Sprint Will Allow Departing Customers To Unlock Their Phones

Sprint will relinquish unlock codes to departing customers in good standing as part of proposed class action settlement.The class was formed last year by California consumers who argued that the locked phones bound them to Sprint by making it more expensive to switch carriers. Sprint claimed that releasing the codes was unnecessary since the service contract clearly informed consumers that phones would only work on Sprint’s network.

Sprint phones will only work on the CDMA networks used by Verizon and Alltel, not the GSM networks run by AT&T and T-Mobile.

The settlement covers all customers who bought Sprint phones between Aug. 28, 1999, and July 16, 2007. It should allow those phones to be switched to competitors whose networks are compatible with Sprint’s, such as Verizon Wireless and Alltel Corp.

Sprint, whose operational headquarters is in Overland Park, has denied wrongdoing but said it agreed to settle the cases to avoid the uncertainties and expense of litigation.

“We think this is a fair and reasonable settlement,” said Matt Sullivan, a spokesman for Sprint.

The settlement is a victory for consumers, and will hopefully nudge other carriers towards releasing their own codes. Similar class actions have been filed against T-Mobile, Apple and AT&T.

Sprint Nextel will provide code to unlock cell-phone software [Kansas City Star]
(Photo: Maulleigh)


Edit Your Comment

  1. anmlStyl says:

    *sound of crickets*

    Great, these phones are unlocked, but what network and carrier will take the phone for use? Asia and Europe are on the GSM standard, and our counterparts North and South of us, Canada and Mexico respectively, are probably on that standard. Unless Verizon will allow for unlocked Sprint phones (which I think are on the same type of network), these phones would be unlocked toys for phone fans.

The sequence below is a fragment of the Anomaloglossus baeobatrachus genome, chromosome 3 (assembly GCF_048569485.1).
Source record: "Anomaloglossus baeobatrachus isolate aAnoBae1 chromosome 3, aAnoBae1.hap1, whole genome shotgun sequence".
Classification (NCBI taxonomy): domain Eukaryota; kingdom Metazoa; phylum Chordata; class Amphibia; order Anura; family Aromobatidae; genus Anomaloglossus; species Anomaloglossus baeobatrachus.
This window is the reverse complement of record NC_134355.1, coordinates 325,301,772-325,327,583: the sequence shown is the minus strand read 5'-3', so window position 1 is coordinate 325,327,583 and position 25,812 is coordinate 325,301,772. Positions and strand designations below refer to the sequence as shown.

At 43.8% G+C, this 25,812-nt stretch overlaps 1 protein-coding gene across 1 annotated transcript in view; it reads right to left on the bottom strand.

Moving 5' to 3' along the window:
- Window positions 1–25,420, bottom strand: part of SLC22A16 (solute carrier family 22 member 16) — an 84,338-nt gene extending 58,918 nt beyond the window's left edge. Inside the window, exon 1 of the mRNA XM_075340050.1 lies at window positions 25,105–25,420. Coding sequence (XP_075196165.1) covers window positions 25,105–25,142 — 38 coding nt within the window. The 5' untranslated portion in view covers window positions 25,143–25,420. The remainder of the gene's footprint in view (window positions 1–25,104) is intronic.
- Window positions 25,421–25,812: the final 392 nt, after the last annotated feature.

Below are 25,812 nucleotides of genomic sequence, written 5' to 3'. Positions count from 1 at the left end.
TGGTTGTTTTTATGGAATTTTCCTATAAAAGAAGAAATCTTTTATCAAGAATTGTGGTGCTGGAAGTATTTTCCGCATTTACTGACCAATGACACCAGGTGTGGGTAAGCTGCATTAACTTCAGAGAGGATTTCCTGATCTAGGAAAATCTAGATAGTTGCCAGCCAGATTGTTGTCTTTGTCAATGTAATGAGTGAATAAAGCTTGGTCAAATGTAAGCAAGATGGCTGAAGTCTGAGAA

2. BigNutty says:

    This lawsuit is at least moving this issue of locked phones in the right direction for consumers.

  3. LiC says:

    I hope this doesn’t mean that my brother wants his phone back. He switched to his fiance’s carrier and I got his practically new phone.

    Aside from that, this announcement makes me happy.

  4. MyCokesBiggerThanYours says:

    This who locked phone stuff seems dumb to me. These phones are tailored to these specific carriers.

  5. chili_dog says:

    Unlocking will do little to assuage the “branding” problem. The phones with carrier specific programming can not be used for certain functions unless the connections to said service can be reset. Specifically, picture messaging. If the MMS send/receive settings can not be set to the new carrier, that feature will not function. Same thing with internet.

    So you are better off getting the highend handsets if you plan on taking them to another carrier, one with more programming options. I recommend any Windows Mobile device. They are easy to retask.

  6. levenhopper says:

    You can always get a free phone from your new carrier. Sure, it may not be as nice, but it isn’t as if you NEED to buy a new phone to switch carriers.

  7. 8abhive says:

    @levenhopper:Sure you can get one of the low-end free phones, with a 2-year commit. But hopping from one trap to another isn’t much of a fix.

  8. 8abhive says:

    @MyCokesBiggerThanYours: That’s a bit turned around. The phones are “tailored” (locked and feature trimmed) precisely to tie them to a carrier. Getting rid of the coded locks is the first big step toward real choice for U.S. cell consumers, something other countries have had for years.

  9. Parting says:

    @anmlStyl: Actually Canada, Mexico and part of Asia are mainly on CDMA, not GSM.

    So if you could unlock your phone, that could be practical.

    Even if it’s only to resell your old phone on eBay.

  10. yg17 says:

    Verizon won’t activate a Sprint phone. Not sure about Alltel.

    This seems rather pointless if you ask me, and is also one of the million reasons why everyone should use GSM

  11. Boberto says:

    The wireless carriers can’t keep me hostage by holding on to my number, or my equipment now.